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Given a layered architecture consisting of

  • presentation layer
  • business logic layer
  • data (access) layer

and a SPA web application communicating through REST endpoints with the backend (eg Angular and Spring), what would the presentation layer in such an application consist of? Would it only contain the stuff related to Angular? If so, what layer do the Spring rest controllers belong to?

When browsing the web, I realised that there seems to be some kind of ambiguity related to this topic. In most cases, the "presentation layer" is referred to as presentation in terms of visual presentation only, ie UI, which makes sense (at least somehow). In that case, the rest endpoints would belong to the business logic layer, which seems odd to me.

Maybe somebody can clear up my confusion.

Thanks.

2 Answers 2

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A presentation layer is a presentation layer regardless of how the rest of your app is built.

You mention single page web apps (spa), rest, angular, spring, n-tier, etc. but a presentation layers job is still the same: combine data with a way to consume it.

That might be visual, auditory, or even tactile. It might be a GUI, a console, printed paper, plotter, web, an audio speaker, IP socket, or a fireworks display.

Each of those has needs that don’t need to be represented in the model. The presentation layers job is to transform data from the model into something that meets those needs.

Thanks to having a presentation layer the model can be free of knowledge of how data is presented. Ideally the same model can be presented many ways.

Presentation differences can be more than media. Key value pairs can be converted to graphical displays showing named positions on a map. Both forms could be presented to a GUI, a print out, or even a console (with a little ascii art).

The back end tech doesn’t change any of this. It does make some forms easier than others but the basic idea remains the same.

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  • So where does this place the REST Api?
    – Rik D
    Commented Aug 4, 2020 at 18:39
  • @RikD a rest api is just another way to talk. Whatever is said thru it is presented somehow. But what it is finally presented to can be presented many different ways. Commented Aug 4, 2020 at 18:42
  • I assumed as much, but good to make it explicit. So if the REST Api is the presentation layer for the backend application, do you agree the frontend (in this case an Angular SPA) is a separate application with it’s own layers?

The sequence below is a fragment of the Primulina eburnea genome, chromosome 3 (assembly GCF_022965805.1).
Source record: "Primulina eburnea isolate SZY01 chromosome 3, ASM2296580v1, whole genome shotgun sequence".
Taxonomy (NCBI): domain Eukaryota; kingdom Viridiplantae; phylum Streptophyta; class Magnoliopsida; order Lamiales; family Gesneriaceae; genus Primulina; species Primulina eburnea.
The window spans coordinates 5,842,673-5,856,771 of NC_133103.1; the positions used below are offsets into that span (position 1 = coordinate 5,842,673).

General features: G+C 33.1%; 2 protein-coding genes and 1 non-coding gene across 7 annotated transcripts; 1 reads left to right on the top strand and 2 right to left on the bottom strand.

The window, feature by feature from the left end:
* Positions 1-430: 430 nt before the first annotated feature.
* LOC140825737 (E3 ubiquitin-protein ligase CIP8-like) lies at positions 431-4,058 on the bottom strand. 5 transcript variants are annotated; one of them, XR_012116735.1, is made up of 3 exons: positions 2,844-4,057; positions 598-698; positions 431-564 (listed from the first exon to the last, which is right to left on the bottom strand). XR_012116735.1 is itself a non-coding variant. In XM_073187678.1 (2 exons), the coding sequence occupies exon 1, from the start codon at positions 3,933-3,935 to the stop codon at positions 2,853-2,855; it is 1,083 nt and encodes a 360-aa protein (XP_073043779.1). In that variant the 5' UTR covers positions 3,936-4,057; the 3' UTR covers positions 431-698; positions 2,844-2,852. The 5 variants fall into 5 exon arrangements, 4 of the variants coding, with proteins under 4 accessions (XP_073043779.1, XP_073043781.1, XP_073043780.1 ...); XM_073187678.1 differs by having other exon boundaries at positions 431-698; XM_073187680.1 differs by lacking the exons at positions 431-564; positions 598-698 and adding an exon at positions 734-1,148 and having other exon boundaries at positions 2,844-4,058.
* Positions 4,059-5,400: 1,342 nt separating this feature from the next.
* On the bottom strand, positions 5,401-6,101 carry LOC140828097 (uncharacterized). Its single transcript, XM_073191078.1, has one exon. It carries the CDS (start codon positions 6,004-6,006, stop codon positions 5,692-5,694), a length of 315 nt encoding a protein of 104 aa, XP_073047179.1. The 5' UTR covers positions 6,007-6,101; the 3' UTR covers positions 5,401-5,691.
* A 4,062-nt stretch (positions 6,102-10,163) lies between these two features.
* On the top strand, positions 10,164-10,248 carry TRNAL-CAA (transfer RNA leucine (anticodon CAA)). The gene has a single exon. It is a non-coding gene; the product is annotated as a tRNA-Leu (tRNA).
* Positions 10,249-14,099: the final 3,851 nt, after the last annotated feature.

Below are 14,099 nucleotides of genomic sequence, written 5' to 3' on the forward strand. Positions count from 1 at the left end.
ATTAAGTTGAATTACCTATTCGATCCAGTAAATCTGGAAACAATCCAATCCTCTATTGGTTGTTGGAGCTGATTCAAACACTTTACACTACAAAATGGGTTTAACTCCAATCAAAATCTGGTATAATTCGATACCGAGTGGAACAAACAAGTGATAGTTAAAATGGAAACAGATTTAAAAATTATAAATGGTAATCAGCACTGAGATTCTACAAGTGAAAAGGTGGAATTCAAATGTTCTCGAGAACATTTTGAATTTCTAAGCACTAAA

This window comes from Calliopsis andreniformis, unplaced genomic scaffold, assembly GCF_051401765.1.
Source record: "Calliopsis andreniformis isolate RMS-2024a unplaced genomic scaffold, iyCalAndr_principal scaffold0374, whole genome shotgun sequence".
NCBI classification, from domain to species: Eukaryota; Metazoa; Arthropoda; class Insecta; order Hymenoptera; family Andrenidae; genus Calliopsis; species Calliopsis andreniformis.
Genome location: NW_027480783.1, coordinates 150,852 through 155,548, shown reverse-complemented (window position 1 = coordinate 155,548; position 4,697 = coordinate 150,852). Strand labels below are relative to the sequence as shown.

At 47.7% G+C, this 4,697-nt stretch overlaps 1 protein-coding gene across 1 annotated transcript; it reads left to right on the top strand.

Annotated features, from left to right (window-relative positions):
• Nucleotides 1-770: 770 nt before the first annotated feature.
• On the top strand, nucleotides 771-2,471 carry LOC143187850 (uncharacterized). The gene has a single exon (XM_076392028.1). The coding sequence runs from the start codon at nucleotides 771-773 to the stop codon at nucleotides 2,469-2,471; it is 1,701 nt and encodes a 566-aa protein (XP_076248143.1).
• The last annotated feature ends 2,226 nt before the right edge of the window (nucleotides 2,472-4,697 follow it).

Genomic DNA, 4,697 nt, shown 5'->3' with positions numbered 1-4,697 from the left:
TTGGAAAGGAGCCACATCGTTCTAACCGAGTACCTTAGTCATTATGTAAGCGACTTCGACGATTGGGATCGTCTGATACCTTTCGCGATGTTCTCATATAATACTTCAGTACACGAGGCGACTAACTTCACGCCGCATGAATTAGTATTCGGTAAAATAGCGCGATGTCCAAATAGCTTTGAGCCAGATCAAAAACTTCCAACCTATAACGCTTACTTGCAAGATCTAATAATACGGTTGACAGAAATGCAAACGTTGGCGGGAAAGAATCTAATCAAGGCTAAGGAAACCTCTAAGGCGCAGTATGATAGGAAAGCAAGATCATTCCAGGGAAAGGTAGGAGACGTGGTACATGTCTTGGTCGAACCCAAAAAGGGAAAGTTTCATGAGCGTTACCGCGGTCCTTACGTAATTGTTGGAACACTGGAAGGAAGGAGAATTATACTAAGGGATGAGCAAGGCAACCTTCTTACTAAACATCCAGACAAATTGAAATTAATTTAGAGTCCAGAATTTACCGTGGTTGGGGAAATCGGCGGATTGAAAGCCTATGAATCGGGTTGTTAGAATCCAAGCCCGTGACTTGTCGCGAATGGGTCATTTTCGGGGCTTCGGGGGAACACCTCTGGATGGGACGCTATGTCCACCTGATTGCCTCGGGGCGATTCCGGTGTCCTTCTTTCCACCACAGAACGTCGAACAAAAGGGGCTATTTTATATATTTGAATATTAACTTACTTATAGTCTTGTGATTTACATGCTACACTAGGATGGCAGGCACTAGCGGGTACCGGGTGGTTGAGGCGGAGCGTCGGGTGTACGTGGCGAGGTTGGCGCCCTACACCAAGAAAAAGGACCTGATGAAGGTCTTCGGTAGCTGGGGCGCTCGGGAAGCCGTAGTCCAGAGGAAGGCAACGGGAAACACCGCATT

– Rik D
    Commented Aug 4, 2020 at 18:50
  • @RikD it certainly can be. Commented Aug 4, 2020 at 18:53
  • This might be why the TS is confused. What are the boundaries of an application? Does the decision to communicate with the backend over HTTP instead of objects in memory automatically imply multiple applications? I think it does, but some might say that functional boundaries define an application.
    – Rik D
    Commented Aug 4, 2020 at 19:06
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There are different understandings of the presentation layer.

The traditional layered architecture that you describe predates the internet and in fact originates from the three tier architecture model. In this view:

  • the presentation layer corresponds to the client component that offers the user interface and communicates with a backend which runs on an application server.
  • the rest API is the interface between presentation and business logic. The consuming part of the interface belongs to presentation. The producing part of the interface belongs to the business logic. It’s the service sublayer that exposes the business layer to the outside world.

The more recent MVP architecture is an adaptation of MVC that was triggered directly by the emergence of the internet. It sees it differently:

  • the business logic is part of the M (model) and the DAL is a sublayer of M that ensures persistance.
  • the font-end user-interface is the V (View) for the displaying
  • the P (presentation) is the component in the middle, designed to be split between front-ent where it takes charge of the user-input (similar to an MVC controller) and the queries (coming from V), and the back-end (where it dialogues with M, and acts as a local controller and as a proxy for the remote V and C). In this analysis, the REST API belongs completely to the presentation component.

MVP is not mutually exclusive with layering: M is in general layered in order to distinguish the BLL and the DAL, but in this case there is an ambiguity about what the presentation really refers to.

You are therefore free to decide in which layer you want to see your REST API.

Personally if I’d use a classical layer scheme to describe my architecture, I’d prefer to be consistent and split it according to the three-tier decomposition.

But, if you consider your REST API to be part of the presentation, because it already presents the data in HTML, you’d not be wrong: you’d just analyse it according to an MVP decomposition of responsibilities. But I’d then advise to make a clean cut between the back-end and the front-end part of the P, and to ensure a clear separation of very different concerns.

Not related: another question is whether you want to continue to see the world in classical layers, or if you’d prefer a cleaner architecture

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